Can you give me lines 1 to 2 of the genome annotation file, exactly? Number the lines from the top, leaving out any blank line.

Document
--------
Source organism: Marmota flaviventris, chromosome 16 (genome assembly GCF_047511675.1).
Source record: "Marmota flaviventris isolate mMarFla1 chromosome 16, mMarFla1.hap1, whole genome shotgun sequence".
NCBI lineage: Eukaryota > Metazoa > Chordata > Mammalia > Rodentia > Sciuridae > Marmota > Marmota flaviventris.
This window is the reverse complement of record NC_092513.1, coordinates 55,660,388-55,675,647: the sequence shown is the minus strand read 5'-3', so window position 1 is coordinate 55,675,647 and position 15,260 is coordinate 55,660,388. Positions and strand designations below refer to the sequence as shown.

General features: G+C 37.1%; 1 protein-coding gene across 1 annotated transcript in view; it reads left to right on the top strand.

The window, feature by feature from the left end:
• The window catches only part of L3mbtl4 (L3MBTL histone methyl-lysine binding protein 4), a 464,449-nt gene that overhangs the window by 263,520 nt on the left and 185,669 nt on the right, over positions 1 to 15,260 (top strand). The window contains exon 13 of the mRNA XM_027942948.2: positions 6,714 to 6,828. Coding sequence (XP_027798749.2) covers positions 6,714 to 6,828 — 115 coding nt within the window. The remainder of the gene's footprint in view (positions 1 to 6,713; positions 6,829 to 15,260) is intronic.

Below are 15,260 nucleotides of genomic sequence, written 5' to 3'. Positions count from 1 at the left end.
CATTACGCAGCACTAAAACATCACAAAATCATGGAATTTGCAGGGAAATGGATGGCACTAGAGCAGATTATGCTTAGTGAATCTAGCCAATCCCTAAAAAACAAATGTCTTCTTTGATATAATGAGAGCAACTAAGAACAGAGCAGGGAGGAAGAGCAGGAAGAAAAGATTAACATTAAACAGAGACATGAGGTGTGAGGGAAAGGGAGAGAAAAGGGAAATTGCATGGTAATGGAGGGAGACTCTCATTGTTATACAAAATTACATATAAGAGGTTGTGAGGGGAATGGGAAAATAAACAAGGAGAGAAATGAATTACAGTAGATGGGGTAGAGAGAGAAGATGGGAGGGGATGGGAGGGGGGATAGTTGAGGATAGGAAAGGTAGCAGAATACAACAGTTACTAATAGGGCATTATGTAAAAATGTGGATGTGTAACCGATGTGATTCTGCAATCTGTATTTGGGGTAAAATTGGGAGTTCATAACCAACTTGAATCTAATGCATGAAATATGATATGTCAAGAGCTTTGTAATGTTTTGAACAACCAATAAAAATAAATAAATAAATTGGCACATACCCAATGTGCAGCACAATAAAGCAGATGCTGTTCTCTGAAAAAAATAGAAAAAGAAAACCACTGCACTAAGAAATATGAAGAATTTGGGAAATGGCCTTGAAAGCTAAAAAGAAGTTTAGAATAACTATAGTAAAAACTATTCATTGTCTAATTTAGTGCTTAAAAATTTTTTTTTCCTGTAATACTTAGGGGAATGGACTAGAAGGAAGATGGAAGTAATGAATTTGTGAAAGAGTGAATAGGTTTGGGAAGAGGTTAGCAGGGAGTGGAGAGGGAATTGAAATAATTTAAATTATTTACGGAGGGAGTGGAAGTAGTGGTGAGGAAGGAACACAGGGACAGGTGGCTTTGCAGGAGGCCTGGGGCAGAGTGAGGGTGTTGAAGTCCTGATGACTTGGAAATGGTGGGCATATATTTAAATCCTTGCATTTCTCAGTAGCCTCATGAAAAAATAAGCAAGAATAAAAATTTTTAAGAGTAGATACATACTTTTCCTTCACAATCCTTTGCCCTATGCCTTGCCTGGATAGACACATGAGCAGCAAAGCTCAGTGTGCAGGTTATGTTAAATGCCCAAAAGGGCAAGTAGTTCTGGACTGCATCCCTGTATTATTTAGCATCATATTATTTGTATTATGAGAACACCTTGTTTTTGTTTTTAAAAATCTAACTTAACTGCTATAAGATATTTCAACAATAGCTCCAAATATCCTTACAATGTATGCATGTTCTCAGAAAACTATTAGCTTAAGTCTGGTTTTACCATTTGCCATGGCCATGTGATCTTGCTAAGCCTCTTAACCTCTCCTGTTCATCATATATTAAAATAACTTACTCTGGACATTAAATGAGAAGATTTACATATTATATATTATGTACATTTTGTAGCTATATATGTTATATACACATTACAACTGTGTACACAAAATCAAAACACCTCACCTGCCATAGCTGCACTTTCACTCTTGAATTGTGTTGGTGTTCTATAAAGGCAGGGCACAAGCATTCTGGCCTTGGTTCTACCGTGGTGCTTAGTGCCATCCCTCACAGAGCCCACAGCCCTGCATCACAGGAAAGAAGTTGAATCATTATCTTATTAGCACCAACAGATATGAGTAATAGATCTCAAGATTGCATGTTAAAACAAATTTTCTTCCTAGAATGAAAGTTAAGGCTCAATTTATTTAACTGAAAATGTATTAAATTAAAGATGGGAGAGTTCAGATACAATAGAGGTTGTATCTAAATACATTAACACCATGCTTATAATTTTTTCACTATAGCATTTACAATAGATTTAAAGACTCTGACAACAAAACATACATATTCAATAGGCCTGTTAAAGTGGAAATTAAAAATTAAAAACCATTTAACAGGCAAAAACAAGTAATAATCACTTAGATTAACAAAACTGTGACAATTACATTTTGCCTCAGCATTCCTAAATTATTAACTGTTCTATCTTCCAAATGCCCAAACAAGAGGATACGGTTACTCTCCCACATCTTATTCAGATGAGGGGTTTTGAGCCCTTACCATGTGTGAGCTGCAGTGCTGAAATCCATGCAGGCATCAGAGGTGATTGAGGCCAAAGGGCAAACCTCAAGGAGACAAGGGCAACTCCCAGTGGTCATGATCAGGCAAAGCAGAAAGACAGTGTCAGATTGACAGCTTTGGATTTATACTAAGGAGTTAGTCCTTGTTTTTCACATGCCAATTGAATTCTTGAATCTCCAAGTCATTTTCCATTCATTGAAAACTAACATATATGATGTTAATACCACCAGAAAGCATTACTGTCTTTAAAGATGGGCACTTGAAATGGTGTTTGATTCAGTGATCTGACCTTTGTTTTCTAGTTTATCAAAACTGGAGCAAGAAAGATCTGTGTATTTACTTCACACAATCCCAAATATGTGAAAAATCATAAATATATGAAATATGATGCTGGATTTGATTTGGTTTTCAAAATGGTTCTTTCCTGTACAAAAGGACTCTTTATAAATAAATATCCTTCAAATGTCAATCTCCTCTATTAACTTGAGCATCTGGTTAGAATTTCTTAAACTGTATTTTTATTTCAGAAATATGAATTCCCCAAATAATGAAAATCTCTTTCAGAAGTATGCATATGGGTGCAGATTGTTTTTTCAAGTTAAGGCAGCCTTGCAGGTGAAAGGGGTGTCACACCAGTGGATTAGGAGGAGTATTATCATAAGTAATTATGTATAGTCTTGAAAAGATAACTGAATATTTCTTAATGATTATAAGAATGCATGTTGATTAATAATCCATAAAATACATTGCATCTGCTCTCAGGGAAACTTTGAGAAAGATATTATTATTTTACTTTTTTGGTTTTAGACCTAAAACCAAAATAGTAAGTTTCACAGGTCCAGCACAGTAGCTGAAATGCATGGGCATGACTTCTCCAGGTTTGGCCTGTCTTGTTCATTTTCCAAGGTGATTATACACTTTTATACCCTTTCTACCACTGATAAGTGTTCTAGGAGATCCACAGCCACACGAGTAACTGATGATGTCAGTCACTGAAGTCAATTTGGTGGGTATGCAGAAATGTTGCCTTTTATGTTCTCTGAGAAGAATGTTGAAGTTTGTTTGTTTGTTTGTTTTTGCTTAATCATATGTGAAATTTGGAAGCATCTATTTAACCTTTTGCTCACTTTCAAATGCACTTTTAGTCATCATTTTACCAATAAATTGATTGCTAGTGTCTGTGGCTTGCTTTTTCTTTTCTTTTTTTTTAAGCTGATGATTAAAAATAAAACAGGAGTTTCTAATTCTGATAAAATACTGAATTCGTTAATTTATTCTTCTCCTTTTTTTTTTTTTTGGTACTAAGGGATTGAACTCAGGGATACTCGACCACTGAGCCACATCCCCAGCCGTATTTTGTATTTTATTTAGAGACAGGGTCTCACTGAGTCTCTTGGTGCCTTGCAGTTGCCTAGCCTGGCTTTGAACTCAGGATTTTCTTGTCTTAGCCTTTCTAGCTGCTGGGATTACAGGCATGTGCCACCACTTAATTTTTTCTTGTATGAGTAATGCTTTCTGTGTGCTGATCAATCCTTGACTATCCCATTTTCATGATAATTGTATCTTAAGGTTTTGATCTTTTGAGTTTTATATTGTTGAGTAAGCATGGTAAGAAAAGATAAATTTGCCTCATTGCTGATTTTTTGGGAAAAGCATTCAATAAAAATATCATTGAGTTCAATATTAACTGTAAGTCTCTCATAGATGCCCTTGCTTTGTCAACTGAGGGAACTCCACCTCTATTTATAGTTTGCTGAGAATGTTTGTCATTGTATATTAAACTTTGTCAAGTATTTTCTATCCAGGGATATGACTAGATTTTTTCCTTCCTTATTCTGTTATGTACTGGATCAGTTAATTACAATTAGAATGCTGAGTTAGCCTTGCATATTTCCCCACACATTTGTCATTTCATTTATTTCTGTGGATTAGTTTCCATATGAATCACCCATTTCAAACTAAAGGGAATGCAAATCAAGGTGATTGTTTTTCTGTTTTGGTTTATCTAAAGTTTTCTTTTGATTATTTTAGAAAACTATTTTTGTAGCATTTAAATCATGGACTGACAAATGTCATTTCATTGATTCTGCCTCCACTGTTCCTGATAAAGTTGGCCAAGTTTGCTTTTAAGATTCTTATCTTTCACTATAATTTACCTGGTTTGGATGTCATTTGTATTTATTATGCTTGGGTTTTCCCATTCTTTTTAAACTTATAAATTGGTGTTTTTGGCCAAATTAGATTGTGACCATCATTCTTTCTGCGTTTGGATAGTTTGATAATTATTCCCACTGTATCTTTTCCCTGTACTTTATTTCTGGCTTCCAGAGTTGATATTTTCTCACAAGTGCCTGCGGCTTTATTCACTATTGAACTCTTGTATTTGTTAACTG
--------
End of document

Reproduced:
Source organism: Marmota flaviventris, chromosome 16 (genome assembly GCF_047511675.1).
Source record: "Marmota flaviventris isolate mMarFla1 chromosome 16, mMarFla1.hap1, whole genome shotgun sequence".